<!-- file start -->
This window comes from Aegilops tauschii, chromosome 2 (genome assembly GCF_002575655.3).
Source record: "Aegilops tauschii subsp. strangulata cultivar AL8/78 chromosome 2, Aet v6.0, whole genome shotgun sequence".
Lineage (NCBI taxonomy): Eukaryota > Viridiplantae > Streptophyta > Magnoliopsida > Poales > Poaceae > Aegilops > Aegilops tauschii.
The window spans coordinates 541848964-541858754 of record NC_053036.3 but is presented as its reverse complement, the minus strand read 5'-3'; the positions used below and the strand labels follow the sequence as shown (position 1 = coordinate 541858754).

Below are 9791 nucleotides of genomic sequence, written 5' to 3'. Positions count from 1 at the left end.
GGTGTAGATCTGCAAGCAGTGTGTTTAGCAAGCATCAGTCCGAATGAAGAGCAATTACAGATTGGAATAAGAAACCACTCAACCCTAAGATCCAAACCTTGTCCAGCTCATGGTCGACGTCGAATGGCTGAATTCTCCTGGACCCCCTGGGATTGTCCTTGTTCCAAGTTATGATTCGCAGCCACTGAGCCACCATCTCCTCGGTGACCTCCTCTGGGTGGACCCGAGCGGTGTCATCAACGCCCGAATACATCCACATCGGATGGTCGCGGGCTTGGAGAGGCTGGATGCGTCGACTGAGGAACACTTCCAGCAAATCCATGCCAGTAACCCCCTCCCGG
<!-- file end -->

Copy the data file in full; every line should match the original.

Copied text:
This window comes from Aegilops tauschii, chromosome 2 (genome assembly GCF_002575655.3).
Source record: "Aegilops tauschii subsp. strangulata cultivar AL8/78 chromosome 2, Aet v6.0, whole genome shotgun sequence".
Lineage (NCBI taxonomy): Eukaryota > Viridiplantae > Streptophyta > Magnoliopsida > Poales > Poaceae > Aegilops > Aegilops tauschii.
The window spans coordinates 541848964-541858754 of record NC_053036.3 but is presented as its reverse complement, the minus strand read 5'-3'; the positions used below and the strand labels follow the sequence as shown (position 1 = coordinate 541858754).

Below are 9791 nucleotides of genomic sequence, written 5' to 3'. Positions count from 1 at the left end.
GGTGTAGATCTGCAAGCAGTGTGTTTAGCAAGCATCAGTCCGAATGAAGAGCAATTACAGATTGGAATAAGAAACCACTCAACCCTAAGATCCAAACCTTGTCCAGCTCATGGTCGACGTCGAATGGCTGAATTCTCCTGGACCCCCTGGGATTGTCCTTGTTCCAAGTTATGATTCGCAGCCACTGAGCCACCATCTCCTCGGTGACCTCCTCTGGGTGGACCCGAGCGGTGTCATCAACGCCCGAATACATCCACATCGGATGGTCGCGGGCTTGGAGAGGCTGGATGCGTCGACTGAGGAACACTTCCAGCAAATCCATGCCAGTAACCCCCTCCCGG